These gentlemen are quiet professionals. We have heard very little if anything about JSOC’s presence in Benghazi that night. They were there and went above and beyond their normal responsibilities. It it highly unlikely you will hear anything about these individuals elsewhere, they do not seek individual recognition for their actions. However, we are now left with the larger question of what this second team was doing in Libya and why they were there in the first place.
“Interior Minister Mohamed Sheikh said that the assassinations in Benghazi seem to be systematic,” reports the Libya Herald on July 26th 2013. With a weak transitional government, there have been assassinations inside Libya just about every day. As noted above, much of it has been reported in the press as tribal violence or a settling of old scores. However, there is another actor involved in assassinations. This would be U.S. Special Operations working in a low-visibility capacity inside Libya. The Tactics, Techniques, and Procedures used for some of the assassinations in Libya are identical to those used by certain Special Operations units in Iraq around 2005, 2006, and 2007.
In one instance a sniper tried to take out Ben Qumu, the leader of Ansar Al-Sharia. A sniper did successfully kill an activist named Abdelsalam al-Mismari about a week ago in Benghazi. These mysterious assassinations are happening all over Eastern Libya which is largely out of government control. Without a doubt, many really are tribal violence but that tribal conflict also provides the perfect cover for US sponsored targeted killings. This program had been underway before the Benghazi attacks and has continued after it.
While the media and the conspiracy theorists have focused on weapons trafficking from Libya to Syria as a source of mystery, the weapons trafficking into Libya by the United States has slipped under the radar. Special Operations often works by, with, and through host nation counter-parts. In Libya, we are talking about a friendly militia. Someone made the decision to arm this militia with U.S. weapons. In order to skirt around U.S. and international law, six containers of weapons parts were flown into Libya along with two armorers. In this manner the law was not broken because guns were not flown into Libya, just gun parts. The weapons were then assembled in country and issued to the militia.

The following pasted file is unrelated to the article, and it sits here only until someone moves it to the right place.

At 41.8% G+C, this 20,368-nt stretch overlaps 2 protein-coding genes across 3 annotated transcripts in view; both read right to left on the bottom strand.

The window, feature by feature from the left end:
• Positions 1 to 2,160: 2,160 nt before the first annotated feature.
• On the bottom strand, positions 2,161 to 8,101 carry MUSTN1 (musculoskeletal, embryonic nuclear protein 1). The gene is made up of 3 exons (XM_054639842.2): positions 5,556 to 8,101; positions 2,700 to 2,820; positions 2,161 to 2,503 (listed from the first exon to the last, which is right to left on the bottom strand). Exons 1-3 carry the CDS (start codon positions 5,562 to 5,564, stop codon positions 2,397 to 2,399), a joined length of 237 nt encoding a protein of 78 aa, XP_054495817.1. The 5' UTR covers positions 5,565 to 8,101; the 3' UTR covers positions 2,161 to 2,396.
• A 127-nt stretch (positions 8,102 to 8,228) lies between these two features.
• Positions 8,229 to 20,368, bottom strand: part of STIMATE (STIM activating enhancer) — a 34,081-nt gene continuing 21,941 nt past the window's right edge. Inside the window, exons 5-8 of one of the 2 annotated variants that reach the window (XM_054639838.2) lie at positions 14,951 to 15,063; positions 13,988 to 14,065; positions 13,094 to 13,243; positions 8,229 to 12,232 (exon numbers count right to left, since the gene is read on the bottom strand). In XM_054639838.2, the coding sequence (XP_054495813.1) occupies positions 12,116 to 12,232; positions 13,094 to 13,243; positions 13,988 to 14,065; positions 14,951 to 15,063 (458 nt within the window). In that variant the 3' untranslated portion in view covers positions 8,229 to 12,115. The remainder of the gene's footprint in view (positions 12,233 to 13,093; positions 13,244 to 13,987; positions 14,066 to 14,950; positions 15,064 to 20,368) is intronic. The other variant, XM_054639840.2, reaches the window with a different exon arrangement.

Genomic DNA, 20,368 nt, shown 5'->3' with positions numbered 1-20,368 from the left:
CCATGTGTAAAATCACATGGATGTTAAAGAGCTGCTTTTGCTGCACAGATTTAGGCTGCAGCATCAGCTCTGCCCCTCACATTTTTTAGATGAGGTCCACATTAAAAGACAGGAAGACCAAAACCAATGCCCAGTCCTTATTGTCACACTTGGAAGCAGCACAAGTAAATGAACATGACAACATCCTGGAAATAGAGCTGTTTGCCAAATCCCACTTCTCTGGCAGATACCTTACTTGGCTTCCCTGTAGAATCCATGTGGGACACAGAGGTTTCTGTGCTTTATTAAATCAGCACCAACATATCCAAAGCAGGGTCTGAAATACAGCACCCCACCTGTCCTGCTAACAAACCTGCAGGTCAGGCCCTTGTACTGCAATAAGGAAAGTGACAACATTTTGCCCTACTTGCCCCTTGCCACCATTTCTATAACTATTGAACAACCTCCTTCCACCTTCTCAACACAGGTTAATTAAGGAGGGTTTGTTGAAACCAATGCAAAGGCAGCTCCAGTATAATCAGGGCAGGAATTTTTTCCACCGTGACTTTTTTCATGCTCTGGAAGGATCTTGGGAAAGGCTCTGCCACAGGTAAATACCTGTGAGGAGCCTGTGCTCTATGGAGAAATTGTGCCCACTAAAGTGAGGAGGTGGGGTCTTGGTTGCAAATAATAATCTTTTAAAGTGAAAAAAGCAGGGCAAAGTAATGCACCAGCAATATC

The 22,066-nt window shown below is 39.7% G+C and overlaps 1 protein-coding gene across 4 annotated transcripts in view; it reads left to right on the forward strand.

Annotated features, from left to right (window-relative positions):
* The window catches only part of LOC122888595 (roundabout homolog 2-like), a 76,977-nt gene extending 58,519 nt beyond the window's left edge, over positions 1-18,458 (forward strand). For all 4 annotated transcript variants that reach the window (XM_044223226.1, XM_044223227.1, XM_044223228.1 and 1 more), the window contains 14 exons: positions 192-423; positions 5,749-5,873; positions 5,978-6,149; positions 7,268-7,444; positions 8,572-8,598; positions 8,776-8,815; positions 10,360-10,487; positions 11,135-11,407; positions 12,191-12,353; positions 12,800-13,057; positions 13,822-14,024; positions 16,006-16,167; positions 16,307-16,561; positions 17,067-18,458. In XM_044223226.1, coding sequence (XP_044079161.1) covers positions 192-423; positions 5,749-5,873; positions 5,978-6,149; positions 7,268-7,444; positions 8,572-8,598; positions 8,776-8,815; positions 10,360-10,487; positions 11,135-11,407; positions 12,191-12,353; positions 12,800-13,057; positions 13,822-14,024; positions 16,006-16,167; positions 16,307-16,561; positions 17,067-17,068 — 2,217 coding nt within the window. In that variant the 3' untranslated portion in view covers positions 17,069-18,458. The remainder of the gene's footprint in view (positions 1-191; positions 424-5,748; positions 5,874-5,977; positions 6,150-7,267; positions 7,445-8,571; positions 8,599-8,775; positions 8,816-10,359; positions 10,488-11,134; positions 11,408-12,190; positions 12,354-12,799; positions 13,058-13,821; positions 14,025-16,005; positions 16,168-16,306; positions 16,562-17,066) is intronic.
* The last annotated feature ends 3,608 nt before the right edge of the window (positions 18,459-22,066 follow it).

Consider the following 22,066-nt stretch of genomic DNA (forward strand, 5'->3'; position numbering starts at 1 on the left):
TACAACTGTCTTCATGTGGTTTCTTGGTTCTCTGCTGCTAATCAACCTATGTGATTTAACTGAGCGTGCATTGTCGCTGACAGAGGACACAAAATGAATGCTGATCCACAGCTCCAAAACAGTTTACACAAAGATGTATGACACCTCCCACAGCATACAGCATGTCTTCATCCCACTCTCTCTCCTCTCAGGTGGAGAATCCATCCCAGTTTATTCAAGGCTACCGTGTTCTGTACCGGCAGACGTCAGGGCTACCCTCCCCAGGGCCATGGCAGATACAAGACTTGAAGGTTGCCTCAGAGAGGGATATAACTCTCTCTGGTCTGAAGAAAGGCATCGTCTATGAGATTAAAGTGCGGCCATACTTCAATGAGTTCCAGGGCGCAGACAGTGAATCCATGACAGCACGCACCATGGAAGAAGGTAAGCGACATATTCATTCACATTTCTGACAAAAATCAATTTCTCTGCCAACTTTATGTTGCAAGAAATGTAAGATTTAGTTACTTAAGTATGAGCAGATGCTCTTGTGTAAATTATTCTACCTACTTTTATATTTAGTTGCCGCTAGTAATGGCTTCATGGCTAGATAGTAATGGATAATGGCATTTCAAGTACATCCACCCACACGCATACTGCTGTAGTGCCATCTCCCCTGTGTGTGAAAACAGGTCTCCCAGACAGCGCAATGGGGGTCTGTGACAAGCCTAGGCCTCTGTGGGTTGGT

The targeted killings continue, with the rationale that they will slow down the Islamic radicals and prevent and “Iraq in 2007” type situation from ever coming into existence. The larger issue is that Libya is being used as a laboratory to test ground level architecture for assassination. JSOC has done a lot of man hunting, from Noriega in Panama, to numerous attempts to assassinate Pablo Escobar in Colombia, to the hunt for Bosnian war criminals in the Balkins. The evolutionary cycle kicked into high gear during the war on terror as Special Operations perfected the process in many ways.
Compare this to the rather crass methodology used by CIA drones in Yemen and Pakistan that come with high levels of collateral damage. And publicity… The CIA’s assassination program is a major point of controversy and strains international relations. Meanwhile, Special Operation’s up close and personal style of assassination has gone unnoticed, and stayed out of the hair of policy makers. If you were the President and had to choose one of these two programs to utilize as counter-terrorism goes global, which would you choose?